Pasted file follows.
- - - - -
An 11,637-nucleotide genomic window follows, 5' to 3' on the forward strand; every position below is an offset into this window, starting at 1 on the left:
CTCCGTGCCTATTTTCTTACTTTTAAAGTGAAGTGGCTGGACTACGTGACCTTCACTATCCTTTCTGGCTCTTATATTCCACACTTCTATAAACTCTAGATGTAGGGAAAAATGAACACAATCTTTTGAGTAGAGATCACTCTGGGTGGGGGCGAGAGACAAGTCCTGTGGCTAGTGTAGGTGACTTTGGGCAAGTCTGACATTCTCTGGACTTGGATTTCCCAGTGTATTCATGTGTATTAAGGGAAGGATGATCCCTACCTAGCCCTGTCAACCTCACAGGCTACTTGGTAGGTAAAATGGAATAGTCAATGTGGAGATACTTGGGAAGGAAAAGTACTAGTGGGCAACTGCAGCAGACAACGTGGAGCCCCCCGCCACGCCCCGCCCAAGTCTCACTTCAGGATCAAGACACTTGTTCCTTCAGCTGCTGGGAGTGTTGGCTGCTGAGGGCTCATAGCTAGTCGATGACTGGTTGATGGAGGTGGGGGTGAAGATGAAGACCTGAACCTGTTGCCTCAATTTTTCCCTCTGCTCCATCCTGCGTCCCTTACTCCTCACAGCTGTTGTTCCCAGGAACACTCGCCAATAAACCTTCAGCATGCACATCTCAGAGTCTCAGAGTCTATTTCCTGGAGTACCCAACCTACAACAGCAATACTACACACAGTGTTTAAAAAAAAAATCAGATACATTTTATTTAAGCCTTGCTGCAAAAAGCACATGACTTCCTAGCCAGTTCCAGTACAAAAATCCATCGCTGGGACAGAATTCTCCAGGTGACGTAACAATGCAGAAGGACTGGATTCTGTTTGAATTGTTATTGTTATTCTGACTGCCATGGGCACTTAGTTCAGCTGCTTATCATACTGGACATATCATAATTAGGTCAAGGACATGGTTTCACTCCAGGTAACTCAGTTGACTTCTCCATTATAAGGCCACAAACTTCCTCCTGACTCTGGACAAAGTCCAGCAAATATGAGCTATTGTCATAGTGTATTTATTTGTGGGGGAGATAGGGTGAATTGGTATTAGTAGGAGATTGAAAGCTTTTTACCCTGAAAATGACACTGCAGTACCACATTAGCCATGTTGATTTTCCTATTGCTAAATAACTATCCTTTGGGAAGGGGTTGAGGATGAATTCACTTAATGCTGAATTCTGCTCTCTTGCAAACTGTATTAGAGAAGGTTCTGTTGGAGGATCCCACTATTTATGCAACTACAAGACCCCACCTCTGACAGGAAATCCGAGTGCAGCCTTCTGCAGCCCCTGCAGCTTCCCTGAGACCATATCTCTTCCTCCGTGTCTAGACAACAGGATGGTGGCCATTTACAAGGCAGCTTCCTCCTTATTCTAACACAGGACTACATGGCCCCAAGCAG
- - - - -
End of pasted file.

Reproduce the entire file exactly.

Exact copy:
An 11,637-nucleotide genomic window follows, 5' to 3' on the forward strand; every position below is an offset into this window, starting at 1 on the left:
CTCCGTGCCTATTTTCTTACTTTTAAAGTGAAGTGGCTGGACTACGTGACCTTCACTATCCTTTCTGGCTCTTATATTCCACACTTCTATAAACTCTAGATGTAGGGAAAAATGAACACAATCTTTTGAGTAGAGATCACTCTGGGTGGGGGCGAGAGACAAGTCCTGTGGCTAGTGTAGGTGACTTTGGGCAAGTCTGACATTCTCTGGACTTGGATTTCCCAGTGTATTCATGTGTATTAAGGGAAGGATGATCCCTACCTAGCCCTGTCAACCTCACAGGCTACTTGGTAGGTAAAATGGAATAGTCAATGTGGAGATACTTGGGAAGGAAAAGTACTAGTGGGCAACTGCAGCAGACAACGTGGAGCCCCCCGCCACGCCCCGCCCAAGTCTCACTTCAGGATCAAGACACTTGTTCCTTCAGCTGCTGGGAGTGTTGGCTGCTGAGGGCTCATAGCTAGTCGATGACTGGTTGATGGAGGTGGGGGTGAAGATGAAGACCTGAACCTGTTGCCTCAATTTTTCCCTCTGCTCCATCCTGCGTCCCTTACTCCTCACAGCTGTTGTTCCCAGGAACACTCGCCAATAAACCTTCAGCATGCACATCTCAGAGTCTCAGAGTCTATTTCCTGGAGTACCCAACCTACAACAGCAATACTACACACAGTGTTTAAAAAAAAAATCAGATACATTTTATTTAAGCCTTGCTGCAAAAAGCACATGACTTCCTAGCCAGTTCCAGTACAAAAATCCATCGCTGGGACAGAATTCTCCAGGTGACGTAACAATGCAGAAGGACTGGATTCTGTTTGAATTGTTATTGTTATTCTGACTGCCATGGGCACTTAGTTCAGCTGCTTATCATACTGGACATATCATAATTAGGTCAAGGACATGGTTTCACTCCAGGTAACTCAGTTGACTTCTCCATTATAAGGCCACAAACTTCCTCCTGACTCTGGACAAAGTCCAGCAAATATGAGCTATTGTCATAGTGTATTTATTTGTGGGGGAGATAGGGTGAATTGGTATTAGTAGGAGATTGAAAGCTTTTTACCCTGAAAATGACACTGCAGTACCACATTAGCCATGTTGATTTTCCTATTGCTAAATAACTATCCTTTGGGAAGGGGTTGAGGATGAATTCACTTAATGCTGAATTCTGCTCTCTTGCAAACTGTATTAGAGAAGGTTCTGTTGGAGGATCCCACTATTTATGCAACTACAAGACCCCACCTCTGACAGGAAATCCGAGTGCAGCCTTCTGCAGCCCCTGCAGCTTCCCTGAGACCATATCTCTTCCTCCGTGTCTAGACAACAGGATGGTGGCCATTTACAAGGCAGCTTCCTCCTTATTCTAACACAGGACTACATGGCCCCAAGCAG